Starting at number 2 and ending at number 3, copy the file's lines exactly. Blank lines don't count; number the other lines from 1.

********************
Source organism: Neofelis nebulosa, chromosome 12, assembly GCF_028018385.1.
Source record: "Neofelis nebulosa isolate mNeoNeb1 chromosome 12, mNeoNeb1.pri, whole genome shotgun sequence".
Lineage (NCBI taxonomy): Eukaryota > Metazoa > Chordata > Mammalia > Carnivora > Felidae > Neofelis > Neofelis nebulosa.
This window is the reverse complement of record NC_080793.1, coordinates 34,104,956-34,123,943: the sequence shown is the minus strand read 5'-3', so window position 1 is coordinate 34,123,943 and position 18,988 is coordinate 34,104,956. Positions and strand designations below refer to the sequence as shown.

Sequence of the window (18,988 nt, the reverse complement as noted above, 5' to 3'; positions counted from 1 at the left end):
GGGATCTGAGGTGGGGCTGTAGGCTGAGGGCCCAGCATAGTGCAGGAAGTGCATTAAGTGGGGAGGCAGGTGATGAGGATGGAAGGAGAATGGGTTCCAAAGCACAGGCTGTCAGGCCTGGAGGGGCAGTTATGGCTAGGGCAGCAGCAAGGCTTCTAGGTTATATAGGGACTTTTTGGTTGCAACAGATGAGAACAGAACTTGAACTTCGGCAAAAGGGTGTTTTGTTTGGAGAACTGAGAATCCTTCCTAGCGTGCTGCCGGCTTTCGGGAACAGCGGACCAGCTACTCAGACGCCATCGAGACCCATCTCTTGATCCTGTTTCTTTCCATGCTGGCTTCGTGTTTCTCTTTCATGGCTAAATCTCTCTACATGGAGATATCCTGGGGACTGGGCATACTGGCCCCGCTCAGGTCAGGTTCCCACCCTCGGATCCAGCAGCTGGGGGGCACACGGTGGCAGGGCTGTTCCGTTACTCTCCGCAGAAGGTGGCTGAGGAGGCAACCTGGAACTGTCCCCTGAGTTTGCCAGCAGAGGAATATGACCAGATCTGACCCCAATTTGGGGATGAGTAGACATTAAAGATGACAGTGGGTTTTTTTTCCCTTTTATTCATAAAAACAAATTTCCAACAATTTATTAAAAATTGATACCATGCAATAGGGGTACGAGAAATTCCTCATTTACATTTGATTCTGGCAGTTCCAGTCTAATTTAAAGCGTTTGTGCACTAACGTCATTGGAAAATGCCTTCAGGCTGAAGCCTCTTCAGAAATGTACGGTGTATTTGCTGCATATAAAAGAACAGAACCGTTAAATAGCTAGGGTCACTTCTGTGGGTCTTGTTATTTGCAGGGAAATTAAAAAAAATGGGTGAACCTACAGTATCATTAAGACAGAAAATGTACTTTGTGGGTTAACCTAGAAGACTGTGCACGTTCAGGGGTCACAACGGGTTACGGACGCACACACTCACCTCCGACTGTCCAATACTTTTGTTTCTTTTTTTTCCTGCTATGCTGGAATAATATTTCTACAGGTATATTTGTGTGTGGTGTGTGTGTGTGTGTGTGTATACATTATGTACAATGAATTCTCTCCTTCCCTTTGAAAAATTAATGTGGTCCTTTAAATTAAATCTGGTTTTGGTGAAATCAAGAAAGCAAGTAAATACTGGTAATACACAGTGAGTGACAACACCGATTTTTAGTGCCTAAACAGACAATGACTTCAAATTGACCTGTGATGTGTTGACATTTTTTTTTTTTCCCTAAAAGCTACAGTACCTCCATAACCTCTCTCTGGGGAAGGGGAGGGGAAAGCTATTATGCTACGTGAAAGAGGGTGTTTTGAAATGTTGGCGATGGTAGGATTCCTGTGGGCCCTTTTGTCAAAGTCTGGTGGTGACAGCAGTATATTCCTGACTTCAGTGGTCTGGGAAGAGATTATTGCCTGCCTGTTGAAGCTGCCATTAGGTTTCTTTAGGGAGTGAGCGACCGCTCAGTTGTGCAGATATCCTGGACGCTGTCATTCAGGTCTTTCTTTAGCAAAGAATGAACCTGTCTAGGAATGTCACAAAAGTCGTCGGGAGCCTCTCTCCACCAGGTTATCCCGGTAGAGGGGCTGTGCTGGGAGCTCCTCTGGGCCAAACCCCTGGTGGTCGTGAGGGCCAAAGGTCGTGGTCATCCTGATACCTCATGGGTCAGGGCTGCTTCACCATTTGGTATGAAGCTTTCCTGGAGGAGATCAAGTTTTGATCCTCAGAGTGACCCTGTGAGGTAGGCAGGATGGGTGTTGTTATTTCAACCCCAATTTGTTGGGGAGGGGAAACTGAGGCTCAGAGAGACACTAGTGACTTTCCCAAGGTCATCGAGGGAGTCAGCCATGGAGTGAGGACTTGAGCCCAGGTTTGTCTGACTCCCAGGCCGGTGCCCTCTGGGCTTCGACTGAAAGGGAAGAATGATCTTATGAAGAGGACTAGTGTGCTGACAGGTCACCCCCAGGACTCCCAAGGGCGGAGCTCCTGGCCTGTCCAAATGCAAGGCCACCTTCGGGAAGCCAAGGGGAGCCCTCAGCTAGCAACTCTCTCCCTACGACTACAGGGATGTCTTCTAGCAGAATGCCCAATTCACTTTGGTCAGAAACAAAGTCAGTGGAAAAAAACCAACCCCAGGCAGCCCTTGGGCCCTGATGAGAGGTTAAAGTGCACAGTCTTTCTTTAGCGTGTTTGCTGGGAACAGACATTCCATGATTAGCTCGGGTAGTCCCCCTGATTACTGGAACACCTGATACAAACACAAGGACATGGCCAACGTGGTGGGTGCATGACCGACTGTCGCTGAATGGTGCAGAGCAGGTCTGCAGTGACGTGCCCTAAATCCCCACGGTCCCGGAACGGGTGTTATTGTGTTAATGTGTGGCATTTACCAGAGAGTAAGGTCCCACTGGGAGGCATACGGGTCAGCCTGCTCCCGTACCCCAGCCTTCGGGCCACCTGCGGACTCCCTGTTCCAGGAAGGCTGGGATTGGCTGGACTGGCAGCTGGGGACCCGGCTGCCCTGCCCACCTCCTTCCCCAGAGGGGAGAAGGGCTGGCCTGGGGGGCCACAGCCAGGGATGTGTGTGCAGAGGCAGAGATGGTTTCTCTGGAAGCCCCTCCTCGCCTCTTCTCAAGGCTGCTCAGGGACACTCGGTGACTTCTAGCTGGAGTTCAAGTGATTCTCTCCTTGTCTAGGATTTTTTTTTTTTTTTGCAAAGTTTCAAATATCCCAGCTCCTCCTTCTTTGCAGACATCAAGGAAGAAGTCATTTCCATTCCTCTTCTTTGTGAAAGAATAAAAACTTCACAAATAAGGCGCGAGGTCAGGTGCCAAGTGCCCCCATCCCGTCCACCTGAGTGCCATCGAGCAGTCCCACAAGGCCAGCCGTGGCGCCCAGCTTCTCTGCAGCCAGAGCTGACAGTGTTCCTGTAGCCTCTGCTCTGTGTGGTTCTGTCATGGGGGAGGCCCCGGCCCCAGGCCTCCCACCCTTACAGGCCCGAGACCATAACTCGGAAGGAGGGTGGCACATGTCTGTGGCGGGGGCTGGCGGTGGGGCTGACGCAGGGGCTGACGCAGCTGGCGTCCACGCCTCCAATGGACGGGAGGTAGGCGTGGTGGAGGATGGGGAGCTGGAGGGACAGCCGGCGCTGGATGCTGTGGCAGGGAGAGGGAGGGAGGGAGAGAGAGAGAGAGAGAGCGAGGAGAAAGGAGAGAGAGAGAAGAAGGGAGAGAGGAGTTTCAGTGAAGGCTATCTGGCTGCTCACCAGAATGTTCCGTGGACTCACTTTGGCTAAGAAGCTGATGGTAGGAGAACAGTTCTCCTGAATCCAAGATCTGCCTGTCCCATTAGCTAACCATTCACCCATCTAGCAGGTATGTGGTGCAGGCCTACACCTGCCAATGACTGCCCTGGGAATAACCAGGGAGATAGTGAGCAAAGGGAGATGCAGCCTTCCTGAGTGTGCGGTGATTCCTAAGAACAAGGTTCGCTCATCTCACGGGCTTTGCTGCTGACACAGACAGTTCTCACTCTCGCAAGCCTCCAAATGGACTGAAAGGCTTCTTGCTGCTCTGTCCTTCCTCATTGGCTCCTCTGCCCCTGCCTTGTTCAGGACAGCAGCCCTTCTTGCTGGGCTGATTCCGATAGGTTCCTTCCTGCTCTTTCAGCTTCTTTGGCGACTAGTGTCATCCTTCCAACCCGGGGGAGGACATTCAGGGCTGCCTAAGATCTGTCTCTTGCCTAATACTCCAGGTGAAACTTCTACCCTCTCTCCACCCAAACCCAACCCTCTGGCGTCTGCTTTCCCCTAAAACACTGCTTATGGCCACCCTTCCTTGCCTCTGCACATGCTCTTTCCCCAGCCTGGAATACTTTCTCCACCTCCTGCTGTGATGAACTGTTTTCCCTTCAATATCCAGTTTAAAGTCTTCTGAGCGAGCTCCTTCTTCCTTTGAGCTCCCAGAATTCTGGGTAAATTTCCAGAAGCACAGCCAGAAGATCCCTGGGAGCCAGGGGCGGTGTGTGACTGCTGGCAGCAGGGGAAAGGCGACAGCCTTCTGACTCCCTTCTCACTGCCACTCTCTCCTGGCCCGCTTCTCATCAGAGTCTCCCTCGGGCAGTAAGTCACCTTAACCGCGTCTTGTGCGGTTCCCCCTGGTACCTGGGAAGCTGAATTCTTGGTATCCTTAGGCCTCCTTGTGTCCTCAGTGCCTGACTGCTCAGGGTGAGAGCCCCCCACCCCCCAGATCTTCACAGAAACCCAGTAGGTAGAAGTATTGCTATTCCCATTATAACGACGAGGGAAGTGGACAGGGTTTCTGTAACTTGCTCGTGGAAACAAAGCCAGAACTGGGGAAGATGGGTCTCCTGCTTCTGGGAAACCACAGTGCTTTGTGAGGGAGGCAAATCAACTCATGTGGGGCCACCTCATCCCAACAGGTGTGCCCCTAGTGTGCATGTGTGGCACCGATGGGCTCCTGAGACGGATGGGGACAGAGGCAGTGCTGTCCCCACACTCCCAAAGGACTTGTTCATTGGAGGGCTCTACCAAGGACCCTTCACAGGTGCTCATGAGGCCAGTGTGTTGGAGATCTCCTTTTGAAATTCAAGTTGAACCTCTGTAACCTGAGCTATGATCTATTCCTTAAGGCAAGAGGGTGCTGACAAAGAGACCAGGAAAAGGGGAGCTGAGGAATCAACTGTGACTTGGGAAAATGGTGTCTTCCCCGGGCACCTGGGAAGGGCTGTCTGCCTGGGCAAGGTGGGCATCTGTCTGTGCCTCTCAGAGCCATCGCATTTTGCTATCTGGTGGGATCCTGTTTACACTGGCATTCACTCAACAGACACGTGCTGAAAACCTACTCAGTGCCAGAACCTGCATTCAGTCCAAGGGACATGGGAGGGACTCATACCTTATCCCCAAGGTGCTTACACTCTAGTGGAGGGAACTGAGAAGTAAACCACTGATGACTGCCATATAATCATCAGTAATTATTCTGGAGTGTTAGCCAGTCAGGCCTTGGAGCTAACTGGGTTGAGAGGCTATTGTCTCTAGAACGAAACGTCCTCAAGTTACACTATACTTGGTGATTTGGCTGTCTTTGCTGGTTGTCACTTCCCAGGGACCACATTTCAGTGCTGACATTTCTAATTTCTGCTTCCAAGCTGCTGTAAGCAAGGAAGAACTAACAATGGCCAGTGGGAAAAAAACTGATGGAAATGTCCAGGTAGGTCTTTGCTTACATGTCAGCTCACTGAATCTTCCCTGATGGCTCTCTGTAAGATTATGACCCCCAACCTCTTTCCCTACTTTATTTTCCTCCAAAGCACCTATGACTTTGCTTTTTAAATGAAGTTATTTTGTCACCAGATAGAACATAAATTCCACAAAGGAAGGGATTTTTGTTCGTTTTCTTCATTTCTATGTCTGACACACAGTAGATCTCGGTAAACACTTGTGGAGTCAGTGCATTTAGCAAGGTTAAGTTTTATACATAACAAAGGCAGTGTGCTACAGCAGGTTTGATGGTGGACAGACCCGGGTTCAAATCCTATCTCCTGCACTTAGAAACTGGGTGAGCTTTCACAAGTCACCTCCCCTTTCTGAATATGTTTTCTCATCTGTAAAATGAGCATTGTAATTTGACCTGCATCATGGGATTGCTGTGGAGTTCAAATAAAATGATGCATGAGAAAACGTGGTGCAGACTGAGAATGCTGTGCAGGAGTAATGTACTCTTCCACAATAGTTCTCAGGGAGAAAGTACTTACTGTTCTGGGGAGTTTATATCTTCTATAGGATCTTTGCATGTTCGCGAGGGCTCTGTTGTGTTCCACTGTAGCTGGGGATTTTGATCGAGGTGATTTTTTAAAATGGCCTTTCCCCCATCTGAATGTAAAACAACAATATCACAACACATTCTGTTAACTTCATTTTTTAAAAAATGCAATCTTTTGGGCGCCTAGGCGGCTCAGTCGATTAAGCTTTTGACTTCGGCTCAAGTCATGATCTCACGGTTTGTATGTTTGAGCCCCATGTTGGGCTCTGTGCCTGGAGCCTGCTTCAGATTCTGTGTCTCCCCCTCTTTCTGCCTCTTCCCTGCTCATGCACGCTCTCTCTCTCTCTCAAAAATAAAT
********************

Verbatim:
Source record: "Neofelis nebulosa isolate mNeoNeb1 chromosome 12, mNeoNeb1.pri, whole genome shotgun sequence".
Lineage (NCBI taxonomy): Eukaryota > Metazoa > Chordata > Mammalia > Carnivora > Felidae > Neofelis > Neofelis nebulosa.